“As a young student, I used to feel powerless that there is nothing I can do about the climate crisis, and when I’m 30 or 40, it’s already too late for everything,” Campion said. “But being a part of the Sunrise, our voice can be heard and we together can push the government to make a difference.”
Not all of the activists were students.
Anne Thacker, a retired teacher, stood in the crowd. Born in 1950s, she was influenced by the spirit of the peace movement against the Vietnam War.
“I know the importance of fighting against the government when they are doing wrong things,” she said.
She said she has been environmentally conscious since she was 12 years old.
“I’m sorry that my generation couldn’t stop this insane capitalism,” Thacker said. “I have 50 years in my life seeing people not listen and it’s hard for me to have hope. Honestly speaking, sometimes I just think we are not going to stop the climate crisis because some people are just so stubborn and we still need more people to vote.”
According to the Sunrise Movement, besides becoming carbon neutral, the Green New Deal also advocates for the creation of sufficient high-wage jobs, security of clean environment and healthy food and promotion of equality and justice.
“The Green New Deal is a systematic plan. We need to make sure that the people who are most vulnerable to climate change are getting the help that they need,” Donahue said. “People who are economically disadvantaged are going to directly feel the effects of climate change first, and some green policy like higher tax on carbon will hurt them most.”
Love Lee, a freshman whose family is half African and half Japanese, said living in a community of people of color gives her the chance to see different types of equality.
“Many of us [are] faced with problems of jobs, housing and food and these problems become more serious during climate crisis,” she said. “So Sunrise Movement is the opportunity to lift the community up and fight for a better life.”
Lee stood on a stage during the protest, and called for unity.
“The Green New Deal concerns everyone of different colors and economic statuses,” she said. “We need to unite together to make the government listen.”
“If not us, who? If not now, when?” she asked.
The crowd screamed back: “Now.”
“So I ask all of you to come hand in hand, using this movement for the future and for all of us,” she said and smiled.
“If Ann Arbor Can Do It, Why Not South Bend?”
“Right now Mayor Pete is not treating this like an emergency,” Blad said. “It’s unbelievable that it takes young students skipping school [to bring politicians] to understand it’s urgent and it’s necessary to pass the Green New Deal.”
South Bend’s Climate Action Plan was passed in November, and aims to reduce green house gas emission over three time horizons — reducing by 26% by 2025, reducing by 45% by 2035 and reducing by 100% by 2050.
“This plan is not adequate. It’s irresponsible and dangerous. It doesn’t follow what the scientists say,” Blad said. “When standing on the national stage, Mayor Pete himself even said that the time for carbon neutrality should be decades ago. Why did he still set the timeline on 2050 for South Bend?”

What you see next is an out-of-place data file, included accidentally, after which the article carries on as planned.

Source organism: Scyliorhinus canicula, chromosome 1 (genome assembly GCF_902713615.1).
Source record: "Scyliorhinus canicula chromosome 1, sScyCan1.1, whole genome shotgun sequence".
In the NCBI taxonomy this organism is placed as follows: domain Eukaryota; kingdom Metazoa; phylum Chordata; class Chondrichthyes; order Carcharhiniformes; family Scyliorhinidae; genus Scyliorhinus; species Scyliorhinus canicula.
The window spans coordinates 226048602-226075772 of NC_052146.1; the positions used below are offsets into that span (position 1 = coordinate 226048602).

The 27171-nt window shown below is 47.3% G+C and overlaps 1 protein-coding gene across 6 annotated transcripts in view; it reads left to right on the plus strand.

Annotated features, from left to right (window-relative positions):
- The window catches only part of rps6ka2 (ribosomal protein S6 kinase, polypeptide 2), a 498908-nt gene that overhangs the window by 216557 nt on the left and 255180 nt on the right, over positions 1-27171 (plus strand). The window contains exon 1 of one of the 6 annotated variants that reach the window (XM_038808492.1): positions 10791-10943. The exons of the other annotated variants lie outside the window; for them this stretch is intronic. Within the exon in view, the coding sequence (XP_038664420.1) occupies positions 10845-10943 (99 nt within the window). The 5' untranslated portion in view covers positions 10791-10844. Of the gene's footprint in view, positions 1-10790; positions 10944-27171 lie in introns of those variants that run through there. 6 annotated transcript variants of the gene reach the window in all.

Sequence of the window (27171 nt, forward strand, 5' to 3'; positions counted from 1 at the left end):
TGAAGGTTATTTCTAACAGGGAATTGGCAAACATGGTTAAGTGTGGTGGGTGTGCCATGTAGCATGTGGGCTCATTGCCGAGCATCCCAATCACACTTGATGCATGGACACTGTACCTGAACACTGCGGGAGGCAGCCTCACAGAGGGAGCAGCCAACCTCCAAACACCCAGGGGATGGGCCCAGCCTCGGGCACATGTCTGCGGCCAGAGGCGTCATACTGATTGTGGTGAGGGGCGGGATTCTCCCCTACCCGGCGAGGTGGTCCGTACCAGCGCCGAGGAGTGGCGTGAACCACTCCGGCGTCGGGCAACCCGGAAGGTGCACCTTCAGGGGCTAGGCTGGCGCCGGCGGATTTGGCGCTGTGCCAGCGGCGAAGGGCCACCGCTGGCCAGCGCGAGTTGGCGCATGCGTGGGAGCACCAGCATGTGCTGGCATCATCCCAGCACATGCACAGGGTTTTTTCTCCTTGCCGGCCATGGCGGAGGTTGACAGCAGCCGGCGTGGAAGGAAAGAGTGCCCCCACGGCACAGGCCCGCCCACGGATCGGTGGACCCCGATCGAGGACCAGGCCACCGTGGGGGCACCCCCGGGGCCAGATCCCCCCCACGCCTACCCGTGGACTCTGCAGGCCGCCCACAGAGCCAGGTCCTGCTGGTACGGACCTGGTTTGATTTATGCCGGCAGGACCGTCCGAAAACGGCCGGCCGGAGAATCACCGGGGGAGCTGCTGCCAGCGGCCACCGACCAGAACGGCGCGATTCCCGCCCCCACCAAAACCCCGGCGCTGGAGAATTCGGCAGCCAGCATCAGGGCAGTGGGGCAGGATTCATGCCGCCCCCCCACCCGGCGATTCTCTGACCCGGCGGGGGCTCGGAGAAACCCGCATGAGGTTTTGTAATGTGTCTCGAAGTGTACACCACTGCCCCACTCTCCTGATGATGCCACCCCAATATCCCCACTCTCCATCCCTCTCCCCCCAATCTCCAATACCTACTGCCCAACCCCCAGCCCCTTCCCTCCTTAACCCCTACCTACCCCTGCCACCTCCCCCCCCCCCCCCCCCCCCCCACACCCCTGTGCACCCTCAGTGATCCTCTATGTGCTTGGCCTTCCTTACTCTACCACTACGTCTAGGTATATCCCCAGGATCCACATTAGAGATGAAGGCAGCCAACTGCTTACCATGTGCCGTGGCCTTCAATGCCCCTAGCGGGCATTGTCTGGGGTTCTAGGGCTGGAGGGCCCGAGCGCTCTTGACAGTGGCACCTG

The Sunrise Movement South Bend wants the 2030 timeline.
Cities like Ann Arbor in Michigan have already passed the plan of zero carbon emission with the time of 2030, Blad said.
“If Ann Arbor can do it, why not South Bend?” he said.
Money for investing in green energy is not impossible to find, Blad said, and pointed to Ann Arbor an example.
“If the city prioritizes environment, they can always find the money and make it [carbon neutrality] happen,” Blad said. “As a part of the climate plan, Ann Arbor passed a $1 billion bond through the school system to invest [in] sustainable energy projects. These are smart investments because not only do they stop climate change, but [they] also save the money and even make profits. For instance, in Chicago, they bought two electronic buses — and it saves hundreds of thousands of dollars each year since the pollution is decreased [in the city] and fewer people go to hospital, which saves the health cost for the government. Besides, the bus makes money, too. All of these side effects make it financially reasonable for the government to make the decision.”
A similar thing can happen in South Bend, Blad said.
“The University of Notre Dame is an incredible institution with $13 billion funds,” Blad said. “Why [doesn’t] the city partner with organizations we have right here and make co-investments?”
In his statement to The Observer, Bode listed several of the mayor’s sustainability initiatives.
“Under Mayor Pete Buttigieg’s leadership, the City of South Bend has prioritized sustainability and action to address the climate change crisis,” Bode said. “From constructing the first LEED-certified South Bend city government buildings, to implementing green infrastructure in neighborhoods throughout the area, to responding to historic flooding caused by climate change, the Mayor has led from the front on climate.”